Gladys Mitchell Analysis


(Masterpieces of Fiction, Detective and Mystery Edition)

It is tempting to compare Gladys Mitchell, the creator of Dame Beatrice Adela Lestrange Bradley, to her contemporaries, Agatha Christie, the creator of Miss Jane Marple, and Patricia Wentworth, the originator of Miss Maud Silver. All three began writing mysteries in the 1920’s with novels that featured eccentric female sleuths who occupied their spare time with knitting. There the similarities end, for in Dame Beatrice Gladys Mitchell created a far more complex and controversial character than either Christie or Wentworth imagined. In her fifty-year career, Dame Beatrice turned into the sleuth many readers loved to hate.

Gladys Mitchell’s personal interests are clearly reflected in those of her female sleuth: Dame Beatrice is, among other things, a psychoanalyst and is reputedly the descendant of a woman executed for witchcraft. This intermingling of modern psychoanalytic theory and the supernatural in Mitchell’s fiction has made her books either maddening or absolutely intriguing depending on the biases of her readers.

An extremely literate writer, Mitchell constructs plots that are, at their best, exceptionally intricate and filled with digressions on various subjects (such as transvestism) and, at their worst, improbably convoluted. At times it is difficult to decide whether she is writing serious crime fiction or attempting an arcane spoof of the genre.

She was, however, nothing if not prolific, having written more than sixty novels in her fifty-four-year career as a mystery novelist. Her fiction is quirky and eccentric, in keeping with the fictional sleuth she created in 1929, but she is never dated. In fact, Mitchell’s greatest strength lies in her originality and her attempts at contemporaneity.


(Masterpieces of Fiction, Detective and Mystery Edition)

Budd, Elaine. Thirteen Mistresses of Murder. New York: Ungar, 1986. Study of thirteen important British and American female detective fiction authors helps place Mitchell in context.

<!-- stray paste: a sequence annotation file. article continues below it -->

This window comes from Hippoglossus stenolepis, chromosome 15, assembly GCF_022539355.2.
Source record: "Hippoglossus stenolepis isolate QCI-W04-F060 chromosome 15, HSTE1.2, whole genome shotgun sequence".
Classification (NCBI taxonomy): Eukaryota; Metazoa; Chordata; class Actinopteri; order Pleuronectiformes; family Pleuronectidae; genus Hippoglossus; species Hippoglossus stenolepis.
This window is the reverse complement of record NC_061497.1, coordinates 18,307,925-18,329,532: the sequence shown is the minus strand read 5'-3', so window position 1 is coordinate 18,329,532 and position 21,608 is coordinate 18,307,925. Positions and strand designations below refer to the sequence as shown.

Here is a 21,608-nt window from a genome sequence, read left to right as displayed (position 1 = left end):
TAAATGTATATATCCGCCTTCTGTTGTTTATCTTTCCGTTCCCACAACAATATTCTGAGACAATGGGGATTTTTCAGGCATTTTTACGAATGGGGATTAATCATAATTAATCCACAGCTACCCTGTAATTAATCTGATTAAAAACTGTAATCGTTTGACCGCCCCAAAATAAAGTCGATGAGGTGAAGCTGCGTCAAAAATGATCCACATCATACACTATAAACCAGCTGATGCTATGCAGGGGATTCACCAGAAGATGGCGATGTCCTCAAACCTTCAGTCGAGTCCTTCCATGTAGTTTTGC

Craig, Patricia, and Mary Cadogan. The Lady Investigates: Women Detectives and Spies in Fiction. New York: St. Martin’s Press, 1981. Extended study of British women detectives and their creators sheds light on Mitchell’s writings.

DuBose, Martha Hailey, with Margaret Caldwell Thomas. Women of Mystery: The Lives and Works of Notable Women Crime Novelists. New York: St. Martin’s Minotaur, 2000. Mentions Mitchell in connection with the other Golden Age writers and contains information on those writers that helps the reader understand Mitchell.

Hanson, Gillian Mary. City and Shore: The Function of Setting in the British Mystery. Jefferson, N.C.: McFarland, 2004. Analyzes Mitchell’s use of setting in The Saltmarsh Murders. Bibliographic references and index.

Kungl, Carla T. Creating the Fictional Female Detective: The Sleuth Heroines of British Women Writers, 1890-1940. Jefferson, N.C.: McFarland, 2006. Study of unknown and overlooked British female detective fiction authors who, Kungl argues, were direct influences on the fiction of Mitchell, as well as that of Agatha Christie and Dorothy L. Sayers.

Reynolds, Moira Davison. Women Authors of Detective Series: Twenty-one American and British Authors, 1900-2000. Jefferson, N.C.: McFarland, 2001. Examines the life and work of major female mystery writers, including Mitchell.